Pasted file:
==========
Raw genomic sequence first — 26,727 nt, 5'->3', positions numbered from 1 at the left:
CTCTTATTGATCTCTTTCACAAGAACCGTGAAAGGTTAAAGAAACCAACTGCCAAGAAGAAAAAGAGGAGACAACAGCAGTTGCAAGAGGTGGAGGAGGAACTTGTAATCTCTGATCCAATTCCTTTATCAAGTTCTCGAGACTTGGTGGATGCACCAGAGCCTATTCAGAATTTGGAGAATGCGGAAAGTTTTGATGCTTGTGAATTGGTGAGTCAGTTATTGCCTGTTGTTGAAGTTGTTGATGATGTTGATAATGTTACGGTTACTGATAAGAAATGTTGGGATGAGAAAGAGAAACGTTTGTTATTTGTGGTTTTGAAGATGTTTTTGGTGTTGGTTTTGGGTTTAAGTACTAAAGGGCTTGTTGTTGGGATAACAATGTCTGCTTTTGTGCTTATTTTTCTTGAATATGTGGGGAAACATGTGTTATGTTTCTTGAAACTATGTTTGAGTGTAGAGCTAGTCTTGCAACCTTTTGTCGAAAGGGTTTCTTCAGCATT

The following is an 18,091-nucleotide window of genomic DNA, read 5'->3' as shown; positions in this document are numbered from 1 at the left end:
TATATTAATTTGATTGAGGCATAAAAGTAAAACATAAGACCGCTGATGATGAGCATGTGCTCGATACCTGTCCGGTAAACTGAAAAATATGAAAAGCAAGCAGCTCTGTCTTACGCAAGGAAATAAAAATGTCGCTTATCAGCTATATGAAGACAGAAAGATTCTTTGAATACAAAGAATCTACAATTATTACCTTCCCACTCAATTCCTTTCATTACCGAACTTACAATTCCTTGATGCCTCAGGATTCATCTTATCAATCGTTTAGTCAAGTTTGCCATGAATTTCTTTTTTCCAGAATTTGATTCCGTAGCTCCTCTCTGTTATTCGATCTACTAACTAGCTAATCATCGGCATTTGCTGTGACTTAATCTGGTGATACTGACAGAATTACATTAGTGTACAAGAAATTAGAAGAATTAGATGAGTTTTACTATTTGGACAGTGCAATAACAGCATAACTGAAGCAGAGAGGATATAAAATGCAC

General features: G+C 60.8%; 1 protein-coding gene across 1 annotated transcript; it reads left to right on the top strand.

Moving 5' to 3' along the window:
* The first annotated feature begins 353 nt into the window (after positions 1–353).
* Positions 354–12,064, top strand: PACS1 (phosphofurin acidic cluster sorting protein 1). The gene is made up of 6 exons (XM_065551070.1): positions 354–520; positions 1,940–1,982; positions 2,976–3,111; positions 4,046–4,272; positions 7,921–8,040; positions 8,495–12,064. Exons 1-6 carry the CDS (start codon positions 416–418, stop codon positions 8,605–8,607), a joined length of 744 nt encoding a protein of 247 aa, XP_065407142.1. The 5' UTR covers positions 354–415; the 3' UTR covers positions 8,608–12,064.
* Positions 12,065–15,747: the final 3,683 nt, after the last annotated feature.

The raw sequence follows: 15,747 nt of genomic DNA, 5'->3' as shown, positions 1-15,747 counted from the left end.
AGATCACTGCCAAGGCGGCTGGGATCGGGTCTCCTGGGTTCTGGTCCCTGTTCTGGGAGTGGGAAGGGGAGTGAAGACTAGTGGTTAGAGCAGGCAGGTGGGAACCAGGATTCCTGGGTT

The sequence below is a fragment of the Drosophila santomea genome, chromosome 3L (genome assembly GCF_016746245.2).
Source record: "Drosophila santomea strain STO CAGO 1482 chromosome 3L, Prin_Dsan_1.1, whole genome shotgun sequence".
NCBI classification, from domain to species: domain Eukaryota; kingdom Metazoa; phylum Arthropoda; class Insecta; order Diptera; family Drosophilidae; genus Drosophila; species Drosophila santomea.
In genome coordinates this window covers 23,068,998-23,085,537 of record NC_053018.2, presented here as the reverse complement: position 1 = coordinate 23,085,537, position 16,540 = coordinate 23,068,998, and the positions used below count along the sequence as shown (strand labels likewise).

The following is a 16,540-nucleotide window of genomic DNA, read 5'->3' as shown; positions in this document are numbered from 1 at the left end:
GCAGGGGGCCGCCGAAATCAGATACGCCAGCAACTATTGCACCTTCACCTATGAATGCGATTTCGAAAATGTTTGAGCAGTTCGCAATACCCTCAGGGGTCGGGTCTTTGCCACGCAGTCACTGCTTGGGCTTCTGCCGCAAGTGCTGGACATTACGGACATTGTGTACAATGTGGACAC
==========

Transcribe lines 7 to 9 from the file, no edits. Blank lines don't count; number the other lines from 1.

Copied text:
* The first annotated feature begins 353 nt into the window (after positions 1–353).
* Positions 354–12,064, top strand: PACS1 (phosphofurin acidic cluster sorting protein 1). The gene is made up of 6 exons (XM_065551070.1): positions 354–520; positions 1,940–1,982; positions 2,976–3,111; positions 4,046–4,272; positions 7,921–8,040; positions 8,495–12,064. Exons 1-6 carry the CDS (start codon positions 416–418, stop codon positions 8,605–8,607), a joined length of 744 nt encoding a protein of 247 aa, XP_065407142.1. The 5' UTR covers positions 354–415; the 3' UTR covers positions 8,608–12,064.
* Positions 12,065–15,747: the final 3,683 nt, after the last annotated feature.